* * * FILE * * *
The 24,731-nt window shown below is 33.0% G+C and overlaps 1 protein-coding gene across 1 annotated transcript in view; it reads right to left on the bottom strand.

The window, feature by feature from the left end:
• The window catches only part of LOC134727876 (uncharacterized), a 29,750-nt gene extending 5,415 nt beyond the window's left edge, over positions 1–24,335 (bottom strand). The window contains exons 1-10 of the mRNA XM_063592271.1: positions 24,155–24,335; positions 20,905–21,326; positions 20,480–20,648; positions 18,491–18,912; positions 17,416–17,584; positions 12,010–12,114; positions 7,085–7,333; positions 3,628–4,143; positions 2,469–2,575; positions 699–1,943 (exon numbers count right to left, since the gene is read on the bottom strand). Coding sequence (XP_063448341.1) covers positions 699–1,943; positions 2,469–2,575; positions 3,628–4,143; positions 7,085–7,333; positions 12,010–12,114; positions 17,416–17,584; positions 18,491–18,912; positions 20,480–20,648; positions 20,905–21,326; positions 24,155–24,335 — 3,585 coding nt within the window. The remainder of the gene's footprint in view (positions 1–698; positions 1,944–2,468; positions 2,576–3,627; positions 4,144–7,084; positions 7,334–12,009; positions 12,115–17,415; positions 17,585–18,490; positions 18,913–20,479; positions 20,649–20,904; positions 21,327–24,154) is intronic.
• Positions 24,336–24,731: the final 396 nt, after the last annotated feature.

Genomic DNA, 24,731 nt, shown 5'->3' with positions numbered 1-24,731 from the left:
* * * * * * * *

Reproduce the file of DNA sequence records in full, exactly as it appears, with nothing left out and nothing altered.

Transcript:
The 24,731-nt window shown below is 33.0% G+C and overlaps 1 protein-coding gene across 1 annotated transcript in view; it reads right to left on the bottom strand.

The window, feature by feature from the left end:
• The window catches only part of LOC134727876 (uncharacterized), a 29,750-nt gene extending 5,415 nt beyond the window's left edge, over positions 1–24,335 (bottom strand). The window contains exons 1-10 of the mRNA XM_063592271.1: positions 24,155–24,335; positions 20,905–21,326; positions 20,480–20,648; positions 18,491–18,912; positions 17,416–17,584; positions 12,010–12,114; positions 7,085–7,333; positions 3,628–4,143; positions 2,469–2,575; positions 699–1,943 (exon numbers count right to left, since the gene is read on the bottom strand). Coding sequence (XP_063448341.1) covers positions 699–1,943; positions 2,469–2,575; positions 3,628–4,143; positions 7,085–7,333; positions 12,010–12,114; positions 17,416–17,584; positions 18,491–18,912; positions 20,480–20,648; positions 20,905–21,326; positions 24,155–24,335 — 3,585 coding nt within the window. The remainder of the gene's footprint in view (positions 1–698; positions 1,944–2,468; positions 2,576–3,627; positions 4,144–7,084; positions 7,334–12,009; positions 12,115–17,415; positions 17,585–18,490; positions 18,913–20,479; positions 20,649–20,904; positions 21,327–24,154) is intronic.
• Positions 24,336–24,731: the final 396 nt, after the last annotated feature.

Genomic DNA, 24,731 nt, shown 5'->3' with positions numbered 1-24,731 from the left: